Forefoot Running is Better for Your ACL Than Heel Striking

One of the many proven upsides to forefoot running is healthier knees, including a more safeguarded ACL, a major ligament in the knee that helps stabilize the joint.

Forefoot Running is Better for Your ACL Than Heel Striking
Landing forefoot-first enables a functional allocation of mechanics that directly reduces impact loads and rotational strain off the ACL vs heel strike running.

Unlike heel strike running, one of the ways forefoot running is more protective on the ACL is by making the ankle better at reducing impact and improving stability on the lower leg, including the knee. A study in the Journal of Athletic Training found that forefoot running increased the range of motion of the dorsiflexors (small muscles that line the top of the foot and extends to the ankle) which reduced ACL loading by stabilizing the knee and hip joints.

Forefoot Running is Better for Your ACL Than Heel Striking
Forefoot running, which involves a flatter placement of the foot, makes the foot better at holding the leg more firm which brings additional help in stabilizing the entire knee as compared with heel strike running. Protecting the knees is one of forefoot running’s greatest advantage.

A similar study in the Journal of Sports Science and Medicine drilled this point home as their results found that the range of motion of the knee and ankle joints increases and decreases depending on foot strike pattern, and more specifically, the ankle functions dramatically different in heel strike running than in forefoot strike running.

Heel Strike Running is Bad For Your ACL
Landing heel-first when running prevents the ankle from both stabilizing the foot and sufficiently absorbing impact, which cascades damaging rotational stress and hefty impact loads on the knee than forefoot running.

The study found that heel strike running caused unstable motions in the knee-joint which directly increased mechanical work and stress on the ACL, which is why ACL injuries will always be more likely in heel strike runners, not in forefoot runners. But, what’s worse, the study found heel strike running prevented the ankle from aiding in foot-step stability and impact absorption, projecting more mechanical demands and impacts on not just the knees, but the hips, rendering even more areas vulnerable to injury.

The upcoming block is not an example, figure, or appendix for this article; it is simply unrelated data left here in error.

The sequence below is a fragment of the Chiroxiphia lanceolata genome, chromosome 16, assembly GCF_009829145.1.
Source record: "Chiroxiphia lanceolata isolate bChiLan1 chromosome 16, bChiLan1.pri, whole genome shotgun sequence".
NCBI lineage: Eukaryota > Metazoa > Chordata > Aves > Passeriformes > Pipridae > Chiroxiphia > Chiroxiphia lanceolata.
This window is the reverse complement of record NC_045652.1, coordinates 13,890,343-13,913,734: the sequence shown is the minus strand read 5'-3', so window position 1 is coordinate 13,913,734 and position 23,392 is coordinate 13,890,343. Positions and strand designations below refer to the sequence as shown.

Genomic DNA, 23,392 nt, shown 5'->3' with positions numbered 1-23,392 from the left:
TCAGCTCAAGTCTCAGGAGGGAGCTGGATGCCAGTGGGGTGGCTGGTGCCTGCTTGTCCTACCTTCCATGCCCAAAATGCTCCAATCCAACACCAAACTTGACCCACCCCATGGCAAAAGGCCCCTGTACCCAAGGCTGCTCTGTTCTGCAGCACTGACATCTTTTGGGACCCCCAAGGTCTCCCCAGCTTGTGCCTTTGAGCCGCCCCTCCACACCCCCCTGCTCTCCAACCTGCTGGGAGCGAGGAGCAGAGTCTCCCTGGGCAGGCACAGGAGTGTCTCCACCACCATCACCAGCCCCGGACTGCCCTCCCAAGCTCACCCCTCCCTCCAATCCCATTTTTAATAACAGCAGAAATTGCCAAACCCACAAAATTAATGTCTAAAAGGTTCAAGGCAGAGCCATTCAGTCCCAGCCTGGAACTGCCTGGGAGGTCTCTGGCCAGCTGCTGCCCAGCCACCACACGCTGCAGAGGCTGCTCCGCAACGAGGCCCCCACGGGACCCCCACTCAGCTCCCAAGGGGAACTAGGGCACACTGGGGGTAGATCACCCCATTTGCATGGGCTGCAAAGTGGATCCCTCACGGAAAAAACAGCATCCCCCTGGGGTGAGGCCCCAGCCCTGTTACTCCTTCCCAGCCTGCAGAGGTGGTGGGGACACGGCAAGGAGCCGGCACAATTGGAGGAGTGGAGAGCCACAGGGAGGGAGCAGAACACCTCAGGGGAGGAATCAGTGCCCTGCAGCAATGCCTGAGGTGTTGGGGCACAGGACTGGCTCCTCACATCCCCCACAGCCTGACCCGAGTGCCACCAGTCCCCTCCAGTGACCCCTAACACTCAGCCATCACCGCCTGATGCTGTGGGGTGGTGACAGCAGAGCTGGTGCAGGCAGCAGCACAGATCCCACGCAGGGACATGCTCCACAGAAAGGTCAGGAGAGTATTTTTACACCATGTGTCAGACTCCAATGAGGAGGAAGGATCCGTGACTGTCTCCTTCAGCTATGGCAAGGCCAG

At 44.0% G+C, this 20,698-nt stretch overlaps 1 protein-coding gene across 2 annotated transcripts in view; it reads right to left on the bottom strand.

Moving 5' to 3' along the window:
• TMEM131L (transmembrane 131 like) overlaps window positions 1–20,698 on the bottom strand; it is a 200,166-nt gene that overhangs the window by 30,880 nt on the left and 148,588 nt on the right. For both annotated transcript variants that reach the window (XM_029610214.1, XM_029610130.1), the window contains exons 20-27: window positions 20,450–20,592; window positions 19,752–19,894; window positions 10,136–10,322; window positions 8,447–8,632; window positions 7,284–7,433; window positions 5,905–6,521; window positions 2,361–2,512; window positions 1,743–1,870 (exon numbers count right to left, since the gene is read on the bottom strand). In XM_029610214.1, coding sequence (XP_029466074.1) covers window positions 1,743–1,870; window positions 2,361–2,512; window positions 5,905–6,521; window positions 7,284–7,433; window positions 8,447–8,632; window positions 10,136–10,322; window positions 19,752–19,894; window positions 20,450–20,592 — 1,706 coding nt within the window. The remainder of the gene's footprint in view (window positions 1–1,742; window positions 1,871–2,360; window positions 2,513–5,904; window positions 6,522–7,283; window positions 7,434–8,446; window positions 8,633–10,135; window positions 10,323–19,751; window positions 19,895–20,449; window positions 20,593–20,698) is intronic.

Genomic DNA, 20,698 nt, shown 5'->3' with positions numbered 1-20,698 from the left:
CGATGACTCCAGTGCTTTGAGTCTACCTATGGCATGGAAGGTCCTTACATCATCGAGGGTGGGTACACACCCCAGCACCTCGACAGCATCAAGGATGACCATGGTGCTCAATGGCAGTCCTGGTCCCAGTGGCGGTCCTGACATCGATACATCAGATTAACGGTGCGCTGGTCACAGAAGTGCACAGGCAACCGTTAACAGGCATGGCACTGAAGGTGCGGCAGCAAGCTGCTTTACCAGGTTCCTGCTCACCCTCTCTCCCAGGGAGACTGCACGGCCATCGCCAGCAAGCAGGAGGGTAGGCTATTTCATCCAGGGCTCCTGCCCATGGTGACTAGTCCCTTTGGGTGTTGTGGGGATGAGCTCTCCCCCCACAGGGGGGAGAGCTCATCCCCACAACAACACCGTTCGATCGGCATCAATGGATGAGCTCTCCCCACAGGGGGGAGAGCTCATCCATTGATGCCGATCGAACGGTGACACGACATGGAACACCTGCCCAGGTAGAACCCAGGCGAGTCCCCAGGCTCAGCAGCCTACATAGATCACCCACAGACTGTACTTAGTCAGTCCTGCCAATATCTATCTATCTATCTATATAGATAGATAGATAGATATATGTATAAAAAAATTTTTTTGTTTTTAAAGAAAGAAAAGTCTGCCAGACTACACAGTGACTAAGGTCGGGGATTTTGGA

The Take Home Message

There’s always going to be more stress on the ACL in heel strike running because the mechanical configuration of the ankle joint causes the knee to bear the brunt of any excessive impact, which is also why the number of running-injuries continues to move upwards in heel strike runners over forefoot runners.

This is why people really need to be more aware of the undeniable fact that foot strike type directly alters your collective mechanics which directly affects the amount of physical stressors on your body. Never lose sight that forefoot running produces more functional engagements of the ankle, making it better at stabilizing the knee, while protecting the knee from impact. To this point, here are all the other injuries of heel strike running that forefoot running perfectly prevents!


Fong, C.M., Blackburn, J.T., Norcross, M.F., Mcgrath, M. and Padua, D.A. (2011) Ankle-dorsiflexion range of motion and landing biomechanics. Journal of Athletic Training 46, 5-10.

Valenzuela et al. Effect of Acute Alterations in Foot Strike Patterns during Running on Sagittal Plane Lower Limb Kinematics and Kinetics. J Sports Sci Med, 2015, 14, 225-232

Bretta Riches

"I believe the forefoot strike is the engine of endurance running..."

BSc Neurobiology; MSc Biomechanics candidate, ultra minimalist runner & founder of RunForefoot. I was a heel striker, always injured. I was inspired by the great Tirunesh Dibaba to try forefoot running. Now, I'm injury free. This is why I launched Run Forefoot, to advocate the health & performance benefits of forefoot running and to raise awareness on the dangers of heel striking, because the world needs to know.
Bretta Riches

P.S. Don't forget to check out the Run Forefoot Facebook Page, it's a terrific place to ask questions about forefoot running, barefoot running and injury. I'm always happy to help!